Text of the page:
FT3CP-Contemporary Performance

Module Provider: Film, Theatre and TV
Number of credits: 20 [10 ECTS credits]
Level:6
Terms in which taught: Autumn term module
Pre-requisites:
Non-modular pre-requisites:
Co-requisites:
Modules excluded:
Module version for: 2016/7

Module Convenor: Prof Lib Taylor

Email: l.j.taylor@reading.ac.uk

Summary module description:
The module will enable students to develop a sophisticated understanding of issues of live performance both in theatrical and non–theatrical spaces. Students will broaden their knowledge and experience of a range of practices which challenge and extend traditional conceptions of live theatre/performance and which connect to the diverse cultures in which performance occurs such as street protest and demonstration, art galleries and site specific spaces. Key debates will contexualise the performances conceptually, politically and culturally. Practical workshops will allow the students to experiment with developing innovative performances using strategies that synthesise theory and practice. There will be visits to relevant performances both in Reading and elsewhere and a number of workshops by performance practitioners to develop professional processes.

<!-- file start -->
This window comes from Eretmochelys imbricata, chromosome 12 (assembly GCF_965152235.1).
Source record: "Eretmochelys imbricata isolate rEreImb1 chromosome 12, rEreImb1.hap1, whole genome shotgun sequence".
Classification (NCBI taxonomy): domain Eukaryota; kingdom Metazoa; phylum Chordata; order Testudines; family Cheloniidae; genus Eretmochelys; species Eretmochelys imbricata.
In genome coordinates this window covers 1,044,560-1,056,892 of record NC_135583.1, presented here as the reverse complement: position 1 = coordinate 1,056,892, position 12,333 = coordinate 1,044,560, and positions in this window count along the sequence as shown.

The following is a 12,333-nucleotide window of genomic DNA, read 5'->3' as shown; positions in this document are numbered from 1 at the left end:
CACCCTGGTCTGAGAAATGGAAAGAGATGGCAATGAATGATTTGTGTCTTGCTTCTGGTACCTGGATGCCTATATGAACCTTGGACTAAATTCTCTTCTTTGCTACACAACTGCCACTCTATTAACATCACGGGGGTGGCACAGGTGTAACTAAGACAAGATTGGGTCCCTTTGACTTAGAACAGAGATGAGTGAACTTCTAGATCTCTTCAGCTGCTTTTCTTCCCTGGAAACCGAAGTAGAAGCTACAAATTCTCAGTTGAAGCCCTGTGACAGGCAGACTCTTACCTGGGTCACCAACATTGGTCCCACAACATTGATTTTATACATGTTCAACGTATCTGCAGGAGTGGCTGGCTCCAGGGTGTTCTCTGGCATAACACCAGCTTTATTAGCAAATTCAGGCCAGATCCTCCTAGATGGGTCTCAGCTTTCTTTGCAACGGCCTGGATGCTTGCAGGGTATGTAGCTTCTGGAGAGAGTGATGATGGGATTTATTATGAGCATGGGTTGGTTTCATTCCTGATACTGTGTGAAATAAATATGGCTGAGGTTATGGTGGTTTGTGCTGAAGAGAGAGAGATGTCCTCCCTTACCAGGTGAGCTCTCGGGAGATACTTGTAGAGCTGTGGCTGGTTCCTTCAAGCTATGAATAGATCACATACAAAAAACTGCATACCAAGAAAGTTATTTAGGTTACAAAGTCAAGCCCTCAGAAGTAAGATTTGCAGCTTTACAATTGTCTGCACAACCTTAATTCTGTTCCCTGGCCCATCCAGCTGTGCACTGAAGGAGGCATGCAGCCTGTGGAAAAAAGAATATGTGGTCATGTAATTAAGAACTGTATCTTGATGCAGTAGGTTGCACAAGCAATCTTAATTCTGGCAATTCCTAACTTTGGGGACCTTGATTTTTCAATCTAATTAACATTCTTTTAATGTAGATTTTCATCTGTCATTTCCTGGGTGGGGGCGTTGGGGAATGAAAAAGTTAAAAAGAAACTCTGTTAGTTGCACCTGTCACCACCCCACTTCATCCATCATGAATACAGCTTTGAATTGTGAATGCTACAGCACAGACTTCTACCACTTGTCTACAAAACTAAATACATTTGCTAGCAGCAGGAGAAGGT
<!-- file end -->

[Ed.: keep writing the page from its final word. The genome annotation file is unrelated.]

Aims:
The module aims to encourage students to develop a sophisticated understanding of the cultural debates and critical theories which have informed the emergence of contemporary performance in the last 60 years, but with a particular focus on the last 10 years and performance scene now. Students will be introduced to the broad range of contexts in which performance and live art has developed and the variety of issues to which it has responded. The module will develop modes of analysis appropriate for examining live events and practices. It will encourage the development of independent research and presentation skills, including practice as research.

Assessable learning outcomes:
By the end of this module it is expected that students will be able to:
• deploy modes of analysis appropriate for live, devised performances in a range of theatrical and non-theatrical contexts and locations;